Eating mindfully is something we were born knowing how to do. Noticing how food makes us feel while we’re eating it and how satisfied we are afterwards is not a special talent. We all started out with this ability. Somewhere along the way, though, most of us were socialized to focus more on external signals as opposed to what’s going on internally. So as I amusedly watch my babies’ gleeful faces as they squish and smash their way through their gloriously messy mealtime, I can’t help but think, “Hey…they’ve got a point!”
And we’re off! The start of the school year has descended upon us in full force. Busy school days, and just-as-busy afterschool activities, practices, rehearsals (not to mention homework!), can quickly put even the most calm and organized mom in a bit of a time-crunch tizzy.
Banana bread is one of my favorite things to bake, eat and share with friends; zucchini is also a favorite that has been abundant in farmer’s markets this summer. So, with some extra zucchini and slightly browning bananas on hand, I decided to combine these two for one hopefully yummy experiment, and it worked! This is an easy (and tasty) way to incorporate fruits and veggies into your little one’s day, and your own! Mashing a ripe banana, measuring dry ingredients and mixing are all tasks perfect for getting kids involved in the kitchen!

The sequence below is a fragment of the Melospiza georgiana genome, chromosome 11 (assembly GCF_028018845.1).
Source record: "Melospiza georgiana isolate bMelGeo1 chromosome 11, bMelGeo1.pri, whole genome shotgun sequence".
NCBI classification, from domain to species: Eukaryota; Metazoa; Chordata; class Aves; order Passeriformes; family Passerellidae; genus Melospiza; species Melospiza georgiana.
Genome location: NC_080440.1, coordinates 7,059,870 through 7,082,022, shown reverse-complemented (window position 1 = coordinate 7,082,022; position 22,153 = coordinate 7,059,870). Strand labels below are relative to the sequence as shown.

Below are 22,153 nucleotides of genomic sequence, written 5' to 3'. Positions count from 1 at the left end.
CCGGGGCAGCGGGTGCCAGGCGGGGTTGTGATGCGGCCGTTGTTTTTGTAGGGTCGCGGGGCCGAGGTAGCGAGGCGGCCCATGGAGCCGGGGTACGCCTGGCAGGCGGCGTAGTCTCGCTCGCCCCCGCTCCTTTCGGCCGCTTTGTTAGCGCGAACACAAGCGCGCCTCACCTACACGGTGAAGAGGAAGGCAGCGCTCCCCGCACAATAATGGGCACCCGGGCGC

When my friend Esther told me that her kids prefer broccoli to pizza, I knew we had to talk
some more. Esther is a mom to three children under the age of five, and she is also one of the
most relaxed, serene individuals I know. I’ve chosen her as one of my “role model moms” (I
collect them) and the way she feeds her children is just one of the many things I admire about
her. I’ve asked Esther to share her techniques for raising healthy eaters. Here are her tips!
Teach her about kindness towards others, but also kindness towards yourself.
Don't you dare talk about how much you hate your body in front of your daughter, or talk
about your new diet. In fact, don't go on a diet in front of your daughter. Buy healthy
food. Cook healthy meals. But don't say, "I'm not eating carbs right now." Your daughter
should never think that carbs are evil, because shame over what you eat only leads to
shame about yourself.
By Mommy Laura Cipullo RD, CDE, CEDRD Now it is always a RD’s recommendation to never have a power struggle around food. But what happens when your kid is the one who is running the show? I have seen this with clients, where the kid becomes so picky with the food, the parent obliges. A few weeks ago, I was thinking to myself, was this happening in my home with my youngest son. School was out. We moved homes on […]